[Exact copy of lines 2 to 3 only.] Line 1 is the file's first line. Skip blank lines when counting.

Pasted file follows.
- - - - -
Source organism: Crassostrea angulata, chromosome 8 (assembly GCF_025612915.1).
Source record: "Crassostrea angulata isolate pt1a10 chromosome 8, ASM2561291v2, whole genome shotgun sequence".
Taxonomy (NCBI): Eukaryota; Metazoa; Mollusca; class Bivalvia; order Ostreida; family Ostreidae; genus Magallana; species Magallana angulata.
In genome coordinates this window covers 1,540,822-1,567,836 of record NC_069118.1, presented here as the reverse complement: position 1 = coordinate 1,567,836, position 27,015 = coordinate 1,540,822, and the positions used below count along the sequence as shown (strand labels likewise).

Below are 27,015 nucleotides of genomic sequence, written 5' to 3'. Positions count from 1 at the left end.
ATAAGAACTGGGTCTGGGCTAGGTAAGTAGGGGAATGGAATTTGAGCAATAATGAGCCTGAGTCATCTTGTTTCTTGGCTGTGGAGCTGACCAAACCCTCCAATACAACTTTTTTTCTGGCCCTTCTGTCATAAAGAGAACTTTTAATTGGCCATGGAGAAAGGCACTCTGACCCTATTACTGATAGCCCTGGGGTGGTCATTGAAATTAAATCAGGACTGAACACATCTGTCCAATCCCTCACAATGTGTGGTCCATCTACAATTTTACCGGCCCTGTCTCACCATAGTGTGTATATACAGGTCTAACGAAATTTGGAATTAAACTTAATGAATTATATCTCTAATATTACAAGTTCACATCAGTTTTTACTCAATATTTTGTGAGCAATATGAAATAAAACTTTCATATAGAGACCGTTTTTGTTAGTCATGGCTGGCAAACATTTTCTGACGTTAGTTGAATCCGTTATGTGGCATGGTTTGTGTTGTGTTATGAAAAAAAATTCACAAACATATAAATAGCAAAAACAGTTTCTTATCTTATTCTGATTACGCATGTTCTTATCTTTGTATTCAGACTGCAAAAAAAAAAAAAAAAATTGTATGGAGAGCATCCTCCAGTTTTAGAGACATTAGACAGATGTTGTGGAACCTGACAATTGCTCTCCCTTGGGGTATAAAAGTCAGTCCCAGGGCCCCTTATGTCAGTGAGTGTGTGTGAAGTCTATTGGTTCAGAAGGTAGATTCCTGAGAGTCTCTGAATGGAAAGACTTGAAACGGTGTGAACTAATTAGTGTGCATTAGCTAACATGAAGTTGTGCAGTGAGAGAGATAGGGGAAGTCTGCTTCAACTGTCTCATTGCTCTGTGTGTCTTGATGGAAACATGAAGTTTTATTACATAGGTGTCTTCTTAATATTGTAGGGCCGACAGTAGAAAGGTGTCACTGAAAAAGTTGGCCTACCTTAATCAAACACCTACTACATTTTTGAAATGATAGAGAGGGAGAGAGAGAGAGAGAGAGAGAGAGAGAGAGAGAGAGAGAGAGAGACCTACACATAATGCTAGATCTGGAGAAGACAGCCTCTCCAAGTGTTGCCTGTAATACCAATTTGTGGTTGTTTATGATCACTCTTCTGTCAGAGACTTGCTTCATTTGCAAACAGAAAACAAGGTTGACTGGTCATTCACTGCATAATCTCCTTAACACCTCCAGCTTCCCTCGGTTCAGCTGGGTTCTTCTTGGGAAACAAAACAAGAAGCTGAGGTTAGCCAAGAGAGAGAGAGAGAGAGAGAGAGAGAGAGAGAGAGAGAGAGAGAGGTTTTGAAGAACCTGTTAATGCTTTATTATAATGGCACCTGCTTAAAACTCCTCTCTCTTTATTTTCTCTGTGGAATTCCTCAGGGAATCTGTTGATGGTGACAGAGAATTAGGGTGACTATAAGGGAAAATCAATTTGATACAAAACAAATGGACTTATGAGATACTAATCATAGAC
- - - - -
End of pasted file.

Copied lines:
Source record: "Crassostrea angulata isolate pt1a10 chromosome 8, ASM2561291v2, whole genome shotgun sequence".
Taxonomy (NCBI): Eukaryota; Metazoa; Mollusca; class Bivalvia; order Ostreida; family Ostreidae; genus Magallana; species Magallana angulata.